- Next Steps: Get Started Prescribing Buprenorphine!
- How to Assess and Treat Patients with Comorbid Health Issues
- How to Conduct Buprenorphine Induction
- How to Establish and Manage a Buprenorphine Practice
- How to Manage Challenging Patients
- How to Comply with Rules, Regulations, and Recordkeeping
- How to Understand Insurance and Billing Issues
- How to Screen for Substance Abuse
- Substance Abuse Screening Guidelines
- Risk Factors for Drug Dependence in Adolescents
- Physical and Psychological Symptoms of Opioid Dependence
- DSM 5 Criteria for Substance Use Disorder
- Recognizing Opioid Withdrawal
- Signs and Symptoms of Polysubstance Abuse
- Medical Comorbidities with Opioid Dependence
- Psychiatric Comorbidities with Opioid Dependence
- Topics to Discuss with Prospective Buprenorphine Patients
- Assessing and Selecting Patients for Buprenorphine Treatment
- How to Refer Patients to an Addiction Specialist
- Review: What is Buprenorphine?
DSM 5 Criteria for Substance Use Disorder
You should familiarize yourself with the DSM-5 criteria for Substance Use Disorder. They are nearly identical to a combination of the criteria for the diagnoses in the DSM-IV TR of Substance Abuse and Substance Dependence. Specify Opioid Use Disorder, if it is the drug of abuse.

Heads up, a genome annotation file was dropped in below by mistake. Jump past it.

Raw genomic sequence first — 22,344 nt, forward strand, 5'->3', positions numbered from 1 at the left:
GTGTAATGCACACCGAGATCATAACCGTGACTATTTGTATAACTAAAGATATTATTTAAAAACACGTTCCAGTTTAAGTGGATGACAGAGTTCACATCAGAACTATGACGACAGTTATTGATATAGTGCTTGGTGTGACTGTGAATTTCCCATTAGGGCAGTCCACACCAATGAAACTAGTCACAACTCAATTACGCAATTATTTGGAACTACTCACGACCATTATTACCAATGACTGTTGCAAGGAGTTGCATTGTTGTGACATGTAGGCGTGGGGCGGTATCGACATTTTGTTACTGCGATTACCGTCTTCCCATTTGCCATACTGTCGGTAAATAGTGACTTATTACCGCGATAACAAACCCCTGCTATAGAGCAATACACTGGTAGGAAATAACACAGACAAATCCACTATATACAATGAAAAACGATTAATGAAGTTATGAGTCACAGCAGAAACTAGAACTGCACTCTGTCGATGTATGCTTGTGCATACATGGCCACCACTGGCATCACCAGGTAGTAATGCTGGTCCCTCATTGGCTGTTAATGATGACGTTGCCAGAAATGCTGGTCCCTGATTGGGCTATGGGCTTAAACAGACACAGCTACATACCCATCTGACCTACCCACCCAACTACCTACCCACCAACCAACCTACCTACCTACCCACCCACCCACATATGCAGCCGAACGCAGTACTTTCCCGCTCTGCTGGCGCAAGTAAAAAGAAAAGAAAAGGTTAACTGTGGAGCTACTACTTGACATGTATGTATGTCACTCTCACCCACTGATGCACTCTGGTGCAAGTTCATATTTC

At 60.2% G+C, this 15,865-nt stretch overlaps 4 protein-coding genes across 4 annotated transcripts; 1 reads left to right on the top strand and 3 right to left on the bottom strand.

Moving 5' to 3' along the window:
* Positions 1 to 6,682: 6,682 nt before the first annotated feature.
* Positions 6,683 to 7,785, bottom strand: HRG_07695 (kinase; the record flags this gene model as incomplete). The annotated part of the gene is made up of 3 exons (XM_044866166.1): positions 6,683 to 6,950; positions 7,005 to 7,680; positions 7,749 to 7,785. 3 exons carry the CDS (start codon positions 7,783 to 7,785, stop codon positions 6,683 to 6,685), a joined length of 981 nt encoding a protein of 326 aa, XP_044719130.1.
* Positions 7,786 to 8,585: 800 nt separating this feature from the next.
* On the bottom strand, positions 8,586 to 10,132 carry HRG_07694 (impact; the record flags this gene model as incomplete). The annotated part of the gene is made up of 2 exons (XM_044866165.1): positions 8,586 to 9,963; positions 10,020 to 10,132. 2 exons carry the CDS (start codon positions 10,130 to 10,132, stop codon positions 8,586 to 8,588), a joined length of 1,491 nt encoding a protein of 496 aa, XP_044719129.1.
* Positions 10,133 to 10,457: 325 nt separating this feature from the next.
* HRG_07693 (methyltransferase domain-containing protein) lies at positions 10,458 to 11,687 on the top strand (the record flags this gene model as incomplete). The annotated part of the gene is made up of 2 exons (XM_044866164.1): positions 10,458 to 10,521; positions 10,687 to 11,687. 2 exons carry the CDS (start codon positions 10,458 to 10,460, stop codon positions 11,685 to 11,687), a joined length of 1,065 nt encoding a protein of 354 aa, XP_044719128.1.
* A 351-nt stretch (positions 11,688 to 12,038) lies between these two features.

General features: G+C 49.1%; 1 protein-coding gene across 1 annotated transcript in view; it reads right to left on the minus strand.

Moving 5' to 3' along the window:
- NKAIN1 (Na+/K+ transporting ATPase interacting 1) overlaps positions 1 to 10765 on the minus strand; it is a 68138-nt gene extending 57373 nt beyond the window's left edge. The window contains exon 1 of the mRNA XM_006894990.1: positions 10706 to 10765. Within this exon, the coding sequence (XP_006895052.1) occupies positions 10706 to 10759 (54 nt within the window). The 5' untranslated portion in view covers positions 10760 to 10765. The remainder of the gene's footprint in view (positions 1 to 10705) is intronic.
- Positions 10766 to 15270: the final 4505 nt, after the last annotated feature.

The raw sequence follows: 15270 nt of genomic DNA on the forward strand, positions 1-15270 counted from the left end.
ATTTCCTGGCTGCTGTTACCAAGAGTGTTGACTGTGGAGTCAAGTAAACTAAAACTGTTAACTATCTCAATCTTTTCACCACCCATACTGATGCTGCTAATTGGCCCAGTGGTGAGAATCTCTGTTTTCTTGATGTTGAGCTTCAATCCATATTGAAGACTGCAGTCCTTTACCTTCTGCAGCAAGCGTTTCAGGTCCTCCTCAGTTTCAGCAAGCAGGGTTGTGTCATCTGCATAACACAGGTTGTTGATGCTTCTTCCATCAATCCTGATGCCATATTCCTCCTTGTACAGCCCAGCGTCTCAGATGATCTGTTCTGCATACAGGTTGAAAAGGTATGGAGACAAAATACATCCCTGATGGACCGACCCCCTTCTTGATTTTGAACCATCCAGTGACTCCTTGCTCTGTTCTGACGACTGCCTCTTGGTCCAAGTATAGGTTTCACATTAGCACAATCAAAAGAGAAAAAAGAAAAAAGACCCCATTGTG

Review printable fact sheets with the DSM-IV criteria:
Note: A new version of the DSM, DSM-5 was released in May 2013, which did away with the separate diagnoses of substance "dependence" and substance "abuse" and replaced them with a single diagnosis, substance "use disorder" based on nearly the same criteria combined. A minimum of 2-3 criteria is required for a mild substance use disorder diagnosis, while 4-5 is moderate, and 6-7 is severe (APA, 2013). The other major change was to remove the criterion related to legal problems and to add one related to substance craving.
The APA's breakdown on changes to substance-related addictive disorder diagnoses introduced by DSM-5. The document goes over substance use disorder, addictive disorders and briefly states the APA's position on caffeine use disorder.